Breathless is novel about a young woman named Lo. Through flashbacks, she looks back on her past and her past relationship with a young boy named Lukas. She first meets him when she is five and he is thirteen. Although her family is desperate to keep her away from Lukas, their friendship endures and becomes much deeper. When they become adults, they move away from their small town and live together, pursuing careers and other relationships.

This award winning Swedish novel has been translated into English for the international market. Readers must bear in mind that this is very much a literary novel because of its unique style of prose and story structure. The tale does not unfold chronologically. Rather, it skips back and forth through time by way of flashback. This makes the story difficult to follow and challenging to read.

The novel is about misunderstood lovers, lost innocence, and individual freedoms. The characters, their motivations, their behaviors are very unique and unusual. The writing is very deep with powerful messages within. 

This novel is not for everyone. Rather, I would recommend this novel to those readers who truly enjoy unusual literary fiction written with a unique and distinctive voice.

The Gods of Heavenly Punishment by Jennifer Cody Epstein

A lush, exquisitely rendered meditation on war, The Gods of Heavenly Punishment tells the story of several families, American and Japanese, their loves and infidelities, their dreams and losses, and how they are all connected by one of the most devastating acts of war in human history.

In this evocative and thrilling epic novel, fifteen-year-old Yoshi Kobayashi, child of Japan’s New Empire, daughter of an ardent expansionist and a mother with a haunting past, is on her way home on a March night when American bombers shower her city with napalm—an attack that leaves one hundred thousand dead within hours and half the city in ashen ruins. In the days that follow, Yoshi’s old life will blur beyond recognition, leading her to a new world marked by destruction and shaped by those considered the enemy: Cam, a downed bomber pilot taken prisoner by the Imperial Japanese Army; Anton, a gifted architect who helped modernize Tokyo’s prewar skyline but is now charged with destroying it; and Billy, an Occupation soldier who arrives in the blackened city with a dark secret of his own. Directly or indirectly, each will shape Yoshi’s journey as she seeks safety, love, and redemption.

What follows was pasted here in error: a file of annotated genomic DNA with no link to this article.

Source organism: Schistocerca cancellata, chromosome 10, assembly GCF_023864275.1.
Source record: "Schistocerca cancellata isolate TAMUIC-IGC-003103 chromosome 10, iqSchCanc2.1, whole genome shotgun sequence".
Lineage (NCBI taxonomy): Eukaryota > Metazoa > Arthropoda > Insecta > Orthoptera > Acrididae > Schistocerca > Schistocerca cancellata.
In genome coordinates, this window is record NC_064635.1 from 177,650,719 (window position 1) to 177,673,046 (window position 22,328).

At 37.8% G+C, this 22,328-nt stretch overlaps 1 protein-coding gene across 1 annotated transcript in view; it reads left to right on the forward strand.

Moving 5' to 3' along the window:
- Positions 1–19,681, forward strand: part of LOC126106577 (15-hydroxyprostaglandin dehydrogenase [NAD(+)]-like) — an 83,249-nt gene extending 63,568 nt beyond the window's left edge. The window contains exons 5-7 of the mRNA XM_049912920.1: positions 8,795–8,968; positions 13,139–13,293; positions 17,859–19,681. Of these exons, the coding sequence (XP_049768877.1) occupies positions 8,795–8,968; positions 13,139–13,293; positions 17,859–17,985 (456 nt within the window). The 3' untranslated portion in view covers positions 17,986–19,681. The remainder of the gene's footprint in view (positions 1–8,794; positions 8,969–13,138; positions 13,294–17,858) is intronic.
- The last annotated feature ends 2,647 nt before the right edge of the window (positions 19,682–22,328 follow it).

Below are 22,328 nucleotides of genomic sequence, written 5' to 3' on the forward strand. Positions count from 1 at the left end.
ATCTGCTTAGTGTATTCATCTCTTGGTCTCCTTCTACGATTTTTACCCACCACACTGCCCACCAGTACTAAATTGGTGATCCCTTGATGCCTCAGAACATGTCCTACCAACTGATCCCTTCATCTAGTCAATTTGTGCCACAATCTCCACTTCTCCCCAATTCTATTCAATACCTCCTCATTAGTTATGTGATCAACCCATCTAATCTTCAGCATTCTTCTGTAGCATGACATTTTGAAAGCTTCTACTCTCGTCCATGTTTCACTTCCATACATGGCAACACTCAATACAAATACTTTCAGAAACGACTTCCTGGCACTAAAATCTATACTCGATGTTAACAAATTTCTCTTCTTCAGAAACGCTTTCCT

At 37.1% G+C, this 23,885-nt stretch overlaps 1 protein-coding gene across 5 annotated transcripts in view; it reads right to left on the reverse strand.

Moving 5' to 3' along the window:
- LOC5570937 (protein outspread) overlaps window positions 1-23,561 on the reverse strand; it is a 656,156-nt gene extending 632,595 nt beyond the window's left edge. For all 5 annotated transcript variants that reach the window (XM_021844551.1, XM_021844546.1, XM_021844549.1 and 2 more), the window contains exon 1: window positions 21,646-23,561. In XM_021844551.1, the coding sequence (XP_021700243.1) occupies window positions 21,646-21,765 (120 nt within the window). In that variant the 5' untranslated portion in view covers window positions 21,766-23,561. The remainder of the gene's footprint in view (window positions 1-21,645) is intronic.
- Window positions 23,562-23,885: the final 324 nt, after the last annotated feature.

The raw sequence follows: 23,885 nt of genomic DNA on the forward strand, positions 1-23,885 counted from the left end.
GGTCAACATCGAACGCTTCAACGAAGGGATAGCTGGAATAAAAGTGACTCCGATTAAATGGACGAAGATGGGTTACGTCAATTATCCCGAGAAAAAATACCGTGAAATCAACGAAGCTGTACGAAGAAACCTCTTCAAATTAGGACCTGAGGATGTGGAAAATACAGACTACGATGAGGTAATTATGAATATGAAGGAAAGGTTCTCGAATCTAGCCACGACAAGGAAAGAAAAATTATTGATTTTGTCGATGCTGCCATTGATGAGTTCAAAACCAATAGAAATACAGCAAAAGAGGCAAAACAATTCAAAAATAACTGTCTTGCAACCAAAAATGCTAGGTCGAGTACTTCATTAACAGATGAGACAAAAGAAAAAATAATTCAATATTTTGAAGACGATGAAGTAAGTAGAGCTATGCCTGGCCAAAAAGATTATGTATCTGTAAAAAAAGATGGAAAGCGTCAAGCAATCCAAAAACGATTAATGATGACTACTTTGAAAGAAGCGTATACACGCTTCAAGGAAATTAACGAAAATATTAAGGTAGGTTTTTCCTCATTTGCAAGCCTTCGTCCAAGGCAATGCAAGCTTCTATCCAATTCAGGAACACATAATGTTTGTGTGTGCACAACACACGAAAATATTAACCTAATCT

The Gods of Heavenly Punishment is an intriguing look at war and survival, and the ability of the human spirit to endure. The main conflict in the story is the bombing of Tokyo during World War II.

Yoshi is a young woman at the center of the story. Her father is a major builder in the city and her mother with a troubled past who was the granddaughter of a Samurai warrior. There are several supporting characters in the story who each add a layer of intensity to this epic tale and help to unfold the mystery within the story.

Expertly researched and beautifully written, this novel sweeps a wide span to give readers an indepth look at the atrocities of war and the impact upon those who survived. There are several threads to follow, but they are expertly woven and the plot is easy to follow. This novel reaches deep into one’s soul to fill readers with a realm of emotions. It deals with issues of conscience, forgiveness, love, and endurance. A fascinating read beautifully rendered.

Monday, June 24, 2013

The Mongoliad by Stephenson, G. Bear, Teppo, deBirmingham, E. Bear, Brassey and Moo

Reviewed by Victoria Dixon

As the Mongols swept across Asia and were poised to invade Europe in 1241, a small band of warriors, inheritors of an ancient secret tradition, conceived a desperate plan to stop the attack. They must kill the Khan of Khans; if they fail, all of Christendom will be destroyed.